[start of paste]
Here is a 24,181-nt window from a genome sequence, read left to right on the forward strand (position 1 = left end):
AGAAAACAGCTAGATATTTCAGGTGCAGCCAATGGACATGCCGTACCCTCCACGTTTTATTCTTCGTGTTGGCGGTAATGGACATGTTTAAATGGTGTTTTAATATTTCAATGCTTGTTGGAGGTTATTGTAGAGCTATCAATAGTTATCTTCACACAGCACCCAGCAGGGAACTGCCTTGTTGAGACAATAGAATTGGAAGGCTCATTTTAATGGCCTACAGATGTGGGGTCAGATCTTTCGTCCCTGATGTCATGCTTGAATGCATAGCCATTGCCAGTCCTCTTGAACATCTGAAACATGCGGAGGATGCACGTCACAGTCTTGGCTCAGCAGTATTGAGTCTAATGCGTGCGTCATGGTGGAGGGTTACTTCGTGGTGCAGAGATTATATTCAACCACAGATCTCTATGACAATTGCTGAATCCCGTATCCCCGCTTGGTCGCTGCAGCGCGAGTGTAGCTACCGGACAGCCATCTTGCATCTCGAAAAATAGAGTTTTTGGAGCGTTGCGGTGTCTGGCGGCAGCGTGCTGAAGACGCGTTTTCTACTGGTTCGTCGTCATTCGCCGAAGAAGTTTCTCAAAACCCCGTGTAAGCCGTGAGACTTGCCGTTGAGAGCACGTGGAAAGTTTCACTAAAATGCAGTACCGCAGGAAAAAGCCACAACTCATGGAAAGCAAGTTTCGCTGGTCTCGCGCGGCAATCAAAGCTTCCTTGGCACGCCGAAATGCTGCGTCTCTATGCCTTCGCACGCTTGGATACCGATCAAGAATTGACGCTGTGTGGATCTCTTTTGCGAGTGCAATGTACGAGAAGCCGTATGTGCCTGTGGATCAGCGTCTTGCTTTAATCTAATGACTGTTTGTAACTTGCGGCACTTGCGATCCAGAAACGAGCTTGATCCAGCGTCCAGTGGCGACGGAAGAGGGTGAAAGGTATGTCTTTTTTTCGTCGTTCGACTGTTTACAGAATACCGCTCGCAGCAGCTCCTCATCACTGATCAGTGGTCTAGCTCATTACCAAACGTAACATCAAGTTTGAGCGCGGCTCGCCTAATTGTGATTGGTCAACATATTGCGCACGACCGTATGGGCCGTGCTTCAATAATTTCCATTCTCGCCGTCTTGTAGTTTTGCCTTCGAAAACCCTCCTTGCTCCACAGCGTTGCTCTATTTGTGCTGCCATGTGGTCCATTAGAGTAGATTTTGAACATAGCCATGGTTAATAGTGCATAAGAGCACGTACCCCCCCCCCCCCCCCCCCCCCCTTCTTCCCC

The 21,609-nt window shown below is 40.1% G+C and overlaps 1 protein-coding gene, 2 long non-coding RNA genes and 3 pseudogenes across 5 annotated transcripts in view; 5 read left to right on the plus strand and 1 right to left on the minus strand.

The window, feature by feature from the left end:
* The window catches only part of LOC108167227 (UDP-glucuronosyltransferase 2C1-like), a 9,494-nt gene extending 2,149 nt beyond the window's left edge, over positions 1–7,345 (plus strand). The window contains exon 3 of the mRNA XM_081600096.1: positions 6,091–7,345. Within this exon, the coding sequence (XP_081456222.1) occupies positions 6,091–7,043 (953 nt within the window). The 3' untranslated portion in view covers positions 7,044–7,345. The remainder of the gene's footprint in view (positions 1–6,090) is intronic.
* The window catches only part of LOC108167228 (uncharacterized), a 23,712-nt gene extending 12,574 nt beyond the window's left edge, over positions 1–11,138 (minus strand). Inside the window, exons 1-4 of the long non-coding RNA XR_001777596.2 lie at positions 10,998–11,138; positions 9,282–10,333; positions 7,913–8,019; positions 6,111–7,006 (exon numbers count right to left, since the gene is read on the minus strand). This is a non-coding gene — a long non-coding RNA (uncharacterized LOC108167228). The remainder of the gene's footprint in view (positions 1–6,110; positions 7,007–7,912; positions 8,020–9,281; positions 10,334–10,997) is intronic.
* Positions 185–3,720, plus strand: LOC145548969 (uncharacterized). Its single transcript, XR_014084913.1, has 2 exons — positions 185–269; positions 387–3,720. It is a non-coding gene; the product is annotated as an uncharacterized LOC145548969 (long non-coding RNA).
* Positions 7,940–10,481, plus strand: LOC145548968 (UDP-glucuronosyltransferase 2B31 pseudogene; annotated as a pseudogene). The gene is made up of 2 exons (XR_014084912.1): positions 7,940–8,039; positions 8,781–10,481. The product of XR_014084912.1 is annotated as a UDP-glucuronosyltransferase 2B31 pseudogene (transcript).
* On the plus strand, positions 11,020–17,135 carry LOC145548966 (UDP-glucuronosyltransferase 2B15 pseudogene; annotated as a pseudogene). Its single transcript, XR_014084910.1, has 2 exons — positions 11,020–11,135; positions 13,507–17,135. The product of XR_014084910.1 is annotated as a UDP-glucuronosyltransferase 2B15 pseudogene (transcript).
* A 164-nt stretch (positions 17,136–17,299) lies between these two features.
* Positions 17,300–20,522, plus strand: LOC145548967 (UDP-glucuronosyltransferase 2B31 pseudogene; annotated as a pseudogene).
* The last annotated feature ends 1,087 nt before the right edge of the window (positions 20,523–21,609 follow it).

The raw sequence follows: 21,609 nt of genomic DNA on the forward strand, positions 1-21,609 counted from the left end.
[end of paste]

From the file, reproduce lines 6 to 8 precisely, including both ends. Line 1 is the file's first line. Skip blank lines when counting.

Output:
* The window catches only part of LOC108167228 (uncharacterized), a 23,712-nt gene extending 12,574 nt beyond the window's left edge, over positions 1–11,138 (minus strand). Inside the window, exons 1-4 of the long non-coding RNA XR_001777596.2 lie at positions 10,998–11,138; positions 9,282–10,333; positions 7,913–8,019; positions 6,111–7,006 (exon numbers count right to left, since the gene is read on the minus strand). This is a non-coding gene — a long non-coding RNA (uncharacterized LOC108167228). The remainder of the gene's footprint in view (positions 1–6,110; positions 7,007–7,912; positions 8,020–9,281; positions 10,334–10,997) is intronic.
* Positions 185–3,720, plus strand: LOC145548969 (uncharacterized). Its single transcript, XR_014084913.1, has 2 exons — positions 185–269; positions 387–3,720. It is a non-coding gene; the product is annotated as an uncharacterized LOC145548969 (long non-coding RNA).
* Positions 7,940–10,481, plus strand: LOC145548968 (UDP-glucuronosyltransferase 2B31 pseudogene; annotated as a pseudogene). The gene is made up of 2 exons (XR_014084912.1): positions 7,940–8,039; positions 8,781–10,481. The product of XR_014084912.1 is annotated as a UDP-glucuronosyltransferase 2B31 pseudogene (transcript).